Riots erupted on the Temple Mount Sunday, as Muslims celebrating Eid al-Adha attempted to prevent Jews from entering Judaism’s holiest site on Tisha B’Av, with police ultimately deciding to allow entrance to a small group of Jews after quelling the violence.
Hundreds of Jews lined up to gain access to the Temple Mount in the morning of Tisha B’Av, on which Jews mourn the destruction of the Temples in Jerusalem as well as a series of calamities which befell the Jewish people throughout history on the same date.
However, some of the 80,000 Muslim worshippers visiting the Temple Mount to celebrate Eid al-Adha (the “Festival of Sacrifice”) confronted Israeli police, causing them to issue a full-day closure of the site to Jews, citing security concerns.
“A special assessment was conducted by the Jerusalem district commander, and eventually it was decided that, given the amount of worshippers and the high friction potential, visits to the Temple Mount would not be possible at this time,” the Jerusalem District Police Spokesperson’s Unit announced in the morning.
Video footage of Arab Israeli Knesset member Ahmad Tibi arriving to join the throngs was spread throughout social media.
Right-wing politicians and influencers responded to the closure in traditional and social media, decrying it as the fault of Prime Minister Benjamin Netanyahu and calling on him to reverse it.
United Right Party leader Ayelet Shaked told Army Radio that it is “important on this day for Jews to enter the area,” while former Jerusalem mayor MK Nir Barkat praised police for “appropriate” consideration for Muslim worshippers but said “we must continue to allow Jews to ascent the Temple Mount. Exercise your authority and do not capitulate to violence.”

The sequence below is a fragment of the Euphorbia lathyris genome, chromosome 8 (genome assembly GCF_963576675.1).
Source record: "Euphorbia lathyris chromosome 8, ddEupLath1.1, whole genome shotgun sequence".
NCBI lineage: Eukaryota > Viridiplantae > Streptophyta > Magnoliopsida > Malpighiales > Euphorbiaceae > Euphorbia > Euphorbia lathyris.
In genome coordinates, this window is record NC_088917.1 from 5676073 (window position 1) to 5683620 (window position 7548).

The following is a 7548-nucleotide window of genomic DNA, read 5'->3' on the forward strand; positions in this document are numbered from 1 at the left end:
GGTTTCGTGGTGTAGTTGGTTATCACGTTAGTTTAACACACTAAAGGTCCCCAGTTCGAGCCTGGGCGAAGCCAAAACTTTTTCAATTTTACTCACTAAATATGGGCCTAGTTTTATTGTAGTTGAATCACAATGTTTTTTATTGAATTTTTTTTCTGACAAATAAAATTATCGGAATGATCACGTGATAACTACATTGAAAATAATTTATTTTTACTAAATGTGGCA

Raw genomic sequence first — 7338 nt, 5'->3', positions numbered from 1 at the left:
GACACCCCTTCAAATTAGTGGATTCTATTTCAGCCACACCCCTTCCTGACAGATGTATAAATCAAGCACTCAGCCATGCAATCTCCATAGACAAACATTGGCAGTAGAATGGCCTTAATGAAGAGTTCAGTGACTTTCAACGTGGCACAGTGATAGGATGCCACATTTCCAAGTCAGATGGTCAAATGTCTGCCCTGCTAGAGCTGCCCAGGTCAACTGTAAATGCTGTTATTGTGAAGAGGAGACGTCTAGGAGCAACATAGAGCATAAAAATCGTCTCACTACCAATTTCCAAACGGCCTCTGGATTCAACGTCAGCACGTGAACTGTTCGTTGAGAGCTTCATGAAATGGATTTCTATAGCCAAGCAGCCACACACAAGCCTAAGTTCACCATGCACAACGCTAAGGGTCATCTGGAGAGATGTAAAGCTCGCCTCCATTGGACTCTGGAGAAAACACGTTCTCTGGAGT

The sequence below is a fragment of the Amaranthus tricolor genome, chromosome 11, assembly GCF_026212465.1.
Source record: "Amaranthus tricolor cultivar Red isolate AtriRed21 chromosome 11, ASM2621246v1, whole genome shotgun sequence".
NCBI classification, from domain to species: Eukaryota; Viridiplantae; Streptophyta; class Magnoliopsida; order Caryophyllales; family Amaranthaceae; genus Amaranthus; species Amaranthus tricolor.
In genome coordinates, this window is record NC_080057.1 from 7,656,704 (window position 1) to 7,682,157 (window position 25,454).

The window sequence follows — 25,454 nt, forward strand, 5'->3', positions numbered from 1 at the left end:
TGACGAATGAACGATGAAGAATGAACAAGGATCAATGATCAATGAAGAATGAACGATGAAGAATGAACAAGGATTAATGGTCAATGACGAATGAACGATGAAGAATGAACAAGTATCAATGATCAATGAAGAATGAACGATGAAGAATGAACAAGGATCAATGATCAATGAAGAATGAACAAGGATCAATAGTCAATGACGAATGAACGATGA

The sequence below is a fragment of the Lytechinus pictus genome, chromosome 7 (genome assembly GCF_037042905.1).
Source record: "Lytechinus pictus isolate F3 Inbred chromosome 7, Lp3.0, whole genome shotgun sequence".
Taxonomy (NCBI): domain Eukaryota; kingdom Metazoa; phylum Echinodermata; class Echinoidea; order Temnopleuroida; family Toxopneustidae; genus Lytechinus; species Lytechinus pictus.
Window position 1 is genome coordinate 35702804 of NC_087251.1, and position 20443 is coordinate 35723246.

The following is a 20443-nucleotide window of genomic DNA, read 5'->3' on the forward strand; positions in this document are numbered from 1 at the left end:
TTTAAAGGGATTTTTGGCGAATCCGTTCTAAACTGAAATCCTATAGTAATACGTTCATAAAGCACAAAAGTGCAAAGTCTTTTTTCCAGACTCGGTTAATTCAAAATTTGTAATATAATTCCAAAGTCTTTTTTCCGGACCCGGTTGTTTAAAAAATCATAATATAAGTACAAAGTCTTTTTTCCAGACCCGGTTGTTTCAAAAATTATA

Senior United Right MK Bezalel Smotrich criticized the move, saying, “The decision to capitulate to Arab terrorism and violence at the holiest place for the Jewish people is the root of the loss off deterrence in other areas.”
“The gate was supposed to open at 7:30 [a.m.] but the police [are] showing weakness and fear, and [have] not yet announced whether to open the gate to Jewish ‘visitors’ for fear of rioting by ‘local’ Muslims,” tweeted Maariv newspaper’s Avishai Grinzaig. “In doing so, the police [show] the world that terrorism pays off and … also [show] who really controls the mount. (Clue to the puzzle: Not us).”
According to Army Radio, Prime Minister Benjamin Netanyahu responded that he was in favor of allowing access to Jews, but left the decision in the hands of the Israel Police. His office indicated that Netanyahu had issued no closure.
Police responded to the violence by utilizing riot control measures to end the protests. Video circulated of police using stun grenades and dispersing the crowd.
Reports indicate that the head of the Jerusalem Islamic Wakf was injured during the incident, as well as an estimated 14 Muslim worshippers and four police officers.
Police then authorized a small group of a few dozen Jews to enter the Temple Mount for a few minutes. The worshippers were under close police escort and limited to a very small area. Arabs chanted “Allahu Akbar!” and started throwing chairs and other objects at them, after which the Jews were escorted off the site.
A video showed Wakf director Azzam al-Khatib and Mufti of Jerusalem Muhammad Hussein encouraging the crowd, telling them: “In spirit and blood we will redeem you!”
Last year, some 1,400 Jews ascended to the Temple Mount for Tisha B’Av, a record number. However, this year, the holiday intersected with Eid al-Adha. The Temple Mount is typically closed to non-Muslims during Muslim holidays, and Muslim holidays have taken precedence over Jewish ones on the Temple Mount whenever the calendars collide.
Army Radio reported that the Wakf had taken to loudspeakers to urge Muslims to stay on the Temple Mount for as long as possible to ensure Jews were prevented from arriving all day. Reports indicate that they also closed some eastern Jerusalem mosques in order to redirect worshippers to the location.
A massive banner was also erected on the Temple Mount, with a picture of a Hamas terrorist and former Egyptian president Mohammed Morsi, and bearing the words “No to the ‘Deal of the Century,’” a reference to the U.S. administration’s Middle East peace plan.
The Al-Aqsa mosque was also temporarily closed.